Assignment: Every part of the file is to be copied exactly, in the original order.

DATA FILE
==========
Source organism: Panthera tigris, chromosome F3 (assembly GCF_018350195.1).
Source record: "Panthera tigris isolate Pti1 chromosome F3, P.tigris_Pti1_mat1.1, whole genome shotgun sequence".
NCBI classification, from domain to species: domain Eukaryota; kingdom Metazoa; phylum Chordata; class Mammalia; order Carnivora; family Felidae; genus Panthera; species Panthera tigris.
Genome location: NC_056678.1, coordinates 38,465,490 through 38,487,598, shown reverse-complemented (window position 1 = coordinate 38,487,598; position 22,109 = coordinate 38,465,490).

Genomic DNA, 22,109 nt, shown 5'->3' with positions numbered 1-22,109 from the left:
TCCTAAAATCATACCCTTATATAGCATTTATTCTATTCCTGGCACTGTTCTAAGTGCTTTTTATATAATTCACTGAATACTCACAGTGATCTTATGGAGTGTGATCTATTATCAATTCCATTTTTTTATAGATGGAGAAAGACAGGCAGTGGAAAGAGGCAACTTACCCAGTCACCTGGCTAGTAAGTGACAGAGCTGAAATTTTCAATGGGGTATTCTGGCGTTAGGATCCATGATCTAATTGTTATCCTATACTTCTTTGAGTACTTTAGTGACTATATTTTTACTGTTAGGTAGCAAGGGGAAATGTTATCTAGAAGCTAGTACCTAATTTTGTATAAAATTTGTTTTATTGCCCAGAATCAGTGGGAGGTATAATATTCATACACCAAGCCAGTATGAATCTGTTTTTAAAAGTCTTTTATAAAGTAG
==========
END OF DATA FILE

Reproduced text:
Source organism: Panthera tigris, chromosome F3 (assembly GCF_018350195.1).
Source record: "Panthera tigris isolate Pti1 chromosome F3, P.tigris_Pti1_mat1.1, whole genome shotgun sequence".
NCBI classification, from domain to species: domain Eukaryota; kingdom Metazoa; phylum Chordata; class Mammalia; order Carnivora; family Felidae; genus Panthera; species Panthera tigris.
Genome location: NC_056678.1, coordinates 38,465,490 through 38,487,598, shown reverse-complemented (window position 1 = coordinate 38,487,598; position 22,109 = coordinate 38,465,490).

Genomic DNA, 22,109 nt, shown 5'->3' with positions numbered 1-22,109 from the left:
TCCTAAAATCATACCCTTATATAGCATTTATTCTATTCCTGGCACTGTTCTAAGTGCTTTTTATATAATTCACTGAATACTCACAGTGATCTTATGGAGTGTGATCTATTATCAATTCCATTTTTTTATAGATGGAGAAAGACAGGCAGTGGAAAGAGGCAACTTACCCAGTCACCTGGCTAGTAAGTGACAGAGCTGAAATTTTCAATGGGGTATTCTGGCGTTAGGATCCATGATCTAATTGTTATCCTATACTTCTTTGAGTACTTTAGTGACTATATTTTTACTGTTAGGTAGCAAGGGGAAATGTTATCTAGAAGCTAGTACCTAATTTTGTATAAAATTTGTTTTATTGCCCAGAATCAGTGGGAGGTATAATATTCATACACCAAGCCAGTATGAATCTGTTTTTAAAAGTCTTTTATAAAGTAG